By Andy Levy - Edge Hill University
The fitness industry is said to be worth £4.4 billion in the UK alone. But, despite medical research telling us that exercise will help us live longer, the majority of people do not engage with health and fitness. Could it be that exercise is still considered a punishment – as it was in Victorian prisons? Or do we just need to increase the fun and social aspect to exercise to get more of us working up a sweat?
Medical research suggests exercise is good for our health and will help us all live longer. But a report by the British Heart Foundation indicates that 20m people living in the UK are physically inactive. To be considered active, the UK department of health recommends adults should accumulate at least 150 minutes of moderate intensity activity per week. So it begs the question, why do close to a third of the country’s population struggle to meet this recommended amount of exercise, when doing so could prolong their life?
A reason why inactive people may not engage in enough exercise is because it is not perceived to be a fulfilling or satisfying leisure pursuit. Other competing pastimes of a more sedentary nature, such as watching TV, reading and gaming, are seen by some as being more enjoyable.
Exercise as punishment
The treadmill was devised as a form of punishment for convicted criminals in the Victorian era. At this time, prisoners had to undertake long hours of hard labour by walking on treadmills to grind flour. This form of punishment was abolished in the late 19th century for being too cruel.
Exercise also has a long history of being used as a form of correctional behaviour in schools. Indeed in 2014 the then Conservative education secretary, Nicky Morgan, proposed to ban exercise being used in schools as a form of punishment for fear that it would put children off being active.
Given that exercise has a lengthy historical association with the use of discipline for the purpose of punishment and obedience, can 21st-century society ever be truly accepting of exercise as a leisure pursuit that can have personal fulfilment? At present, the high volume of inactivity levels in the UK suggests a large amount of people are not motivated to take exercise. Getting people to be more active, therefore, would require a shift in people exercising because they want to rather than having to.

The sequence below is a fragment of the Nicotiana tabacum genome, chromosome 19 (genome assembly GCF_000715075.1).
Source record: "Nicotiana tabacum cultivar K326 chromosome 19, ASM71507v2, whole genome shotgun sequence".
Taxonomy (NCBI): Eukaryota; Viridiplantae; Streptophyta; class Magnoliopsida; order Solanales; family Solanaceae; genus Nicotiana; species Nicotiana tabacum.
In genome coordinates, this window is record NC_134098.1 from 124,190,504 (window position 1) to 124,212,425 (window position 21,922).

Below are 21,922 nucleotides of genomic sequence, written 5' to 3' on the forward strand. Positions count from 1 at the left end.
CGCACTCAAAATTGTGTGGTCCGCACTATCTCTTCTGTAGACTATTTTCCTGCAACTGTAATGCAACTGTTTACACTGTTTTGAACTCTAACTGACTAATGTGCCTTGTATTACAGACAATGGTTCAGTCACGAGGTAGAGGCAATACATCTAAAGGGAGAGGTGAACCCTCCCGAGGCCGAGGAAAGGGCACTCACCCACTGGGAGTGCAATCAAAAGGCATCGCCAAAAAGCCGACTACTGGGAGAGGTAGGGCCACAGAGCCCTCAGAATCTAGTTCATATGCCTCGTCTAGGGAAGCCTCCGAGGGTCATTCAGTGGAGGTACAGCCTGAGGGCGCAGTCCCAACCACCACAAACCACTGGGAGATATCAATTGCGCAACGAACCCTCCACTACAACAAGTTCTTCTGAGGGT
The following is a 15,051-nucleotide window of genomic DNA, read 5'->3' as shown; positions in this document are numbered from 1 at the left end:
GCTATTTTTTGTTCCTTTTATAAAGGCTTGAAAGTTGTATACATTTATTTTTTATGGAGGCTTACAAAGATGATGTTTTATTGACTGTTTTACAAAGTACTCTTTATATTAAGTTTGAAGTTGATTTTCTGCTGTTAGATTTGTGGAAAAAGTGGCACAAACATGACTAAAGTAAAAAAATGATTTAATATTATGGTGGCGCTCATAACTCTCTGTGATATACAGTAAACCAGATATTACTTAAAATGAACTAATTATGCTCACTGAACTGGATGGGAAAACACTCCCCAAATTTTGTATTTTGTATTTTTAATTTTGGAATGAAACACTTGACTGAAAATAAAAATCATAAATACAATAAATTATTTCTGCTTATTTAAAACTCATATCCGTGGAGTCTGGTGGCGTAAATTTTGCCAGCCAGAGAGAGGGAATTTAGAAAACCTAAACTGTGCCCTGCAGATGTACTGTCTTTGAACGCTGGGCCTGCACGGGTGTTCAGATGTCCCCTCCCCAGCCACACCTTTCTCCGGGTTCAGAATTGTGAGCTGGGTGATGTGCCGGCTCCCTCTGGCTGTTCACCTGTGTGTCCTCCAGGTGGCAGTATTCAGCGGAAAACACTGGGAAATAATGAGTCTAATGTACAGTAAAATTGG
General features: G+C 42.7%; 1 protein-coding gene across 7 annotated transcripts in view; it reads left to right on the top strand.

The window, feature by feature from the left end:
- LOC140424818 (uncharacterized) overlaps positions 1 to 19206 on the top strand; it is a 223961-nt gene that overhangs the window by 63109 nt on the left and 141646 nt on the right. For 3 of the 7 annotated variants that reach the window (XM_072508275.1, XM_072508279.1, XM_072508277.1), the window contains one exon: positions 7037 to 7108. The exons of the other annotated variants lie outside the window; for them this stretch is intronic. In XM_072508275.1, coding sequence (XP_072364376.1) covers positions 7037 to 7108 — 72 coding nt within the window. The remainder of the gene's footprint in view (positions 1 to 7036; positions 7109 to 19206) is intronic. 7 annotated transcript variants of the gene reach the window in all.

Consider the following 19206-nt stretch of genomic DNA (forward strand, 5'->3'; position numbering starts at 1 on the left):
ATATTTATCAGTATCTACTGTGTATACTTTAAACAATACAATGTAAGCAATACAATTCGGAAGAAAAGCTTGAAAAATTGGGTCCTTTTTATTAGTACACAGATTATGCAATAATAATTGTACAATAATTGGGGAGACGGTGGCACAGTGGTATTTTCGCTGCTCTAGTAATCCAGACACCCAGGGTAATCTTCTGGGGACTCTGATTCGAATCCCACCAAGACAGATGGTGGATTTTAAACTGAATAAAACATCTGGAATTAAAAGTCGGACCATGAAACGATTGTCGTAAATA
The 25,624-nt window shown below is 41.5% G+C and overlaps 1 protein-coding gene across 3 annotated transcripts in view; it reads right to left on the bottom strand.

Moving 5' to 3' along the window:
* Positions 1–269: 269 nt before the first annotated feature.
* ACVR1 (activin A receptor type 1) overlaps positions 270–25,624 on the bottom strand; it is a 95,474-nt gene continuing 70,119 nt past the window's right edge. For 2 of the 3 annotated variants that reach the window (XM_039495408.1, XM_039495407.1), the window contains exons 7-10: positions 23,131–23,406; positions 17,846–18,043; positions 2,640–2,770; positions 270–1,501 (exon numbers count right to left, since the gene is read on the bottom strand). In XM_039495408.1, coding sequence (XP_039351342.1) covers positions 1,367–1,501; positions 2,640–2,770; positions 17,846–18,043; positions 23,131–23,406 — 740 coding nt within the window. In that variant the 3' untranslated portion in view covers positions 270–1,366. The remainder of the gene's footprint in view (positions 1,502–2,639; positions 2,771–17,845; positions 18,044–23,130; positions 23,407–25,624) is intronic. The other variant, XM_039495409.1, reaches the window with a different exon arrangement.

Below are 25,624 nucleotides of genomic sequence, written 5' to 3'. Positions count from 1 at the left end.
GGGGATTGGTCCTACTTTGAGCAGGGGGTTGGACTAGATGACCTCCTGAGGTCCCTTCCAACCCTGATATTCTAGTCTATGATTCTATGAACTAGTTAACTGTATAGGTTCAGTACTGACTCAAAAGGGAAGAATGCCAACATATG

Making it social
My research explores the role of social psychology for the development of interventions that make physical activity a fulfilling pursuit for long-term condition sufferers. This is because social psychological science has consistently demonstrated that people are motivated to seek social connections in order to fulfil their psychological needs as human beings. For example, “the belongingness hypothesis” states that people have a basic need to feel closely connected to others.
So it is important people have positive social exercise experiences which enrich their quality of life and in doing so make the pursuit of exercise a more satisfying and worthwhile activity. This can be achieved by creating exercise environments that provide individuals with a shared sense of social connectedness, creating opportunities for people to form friendships, meaningful attachments and mutually supportive relationships.
For example, the EuroFit programme takes a unique approach for improving men’s health and fitness by allowing fans to train in the environment of a professional football club they support. City Ride events are another example, where families and friends of all ages and abilities can enjoy cycling together through the streets of a vibrant traffic-free environment. Similarly, walking sports offer a social atmosphere of fun, laughter and camaraderie for those who may have difficulty participating in high impact activities.
Connecting people in dynamic and socially rewarding exercise environments has the potential to offset the drudgery often associated with exercise and make it a leisure pursuit worth doing.
Source: The Conversation
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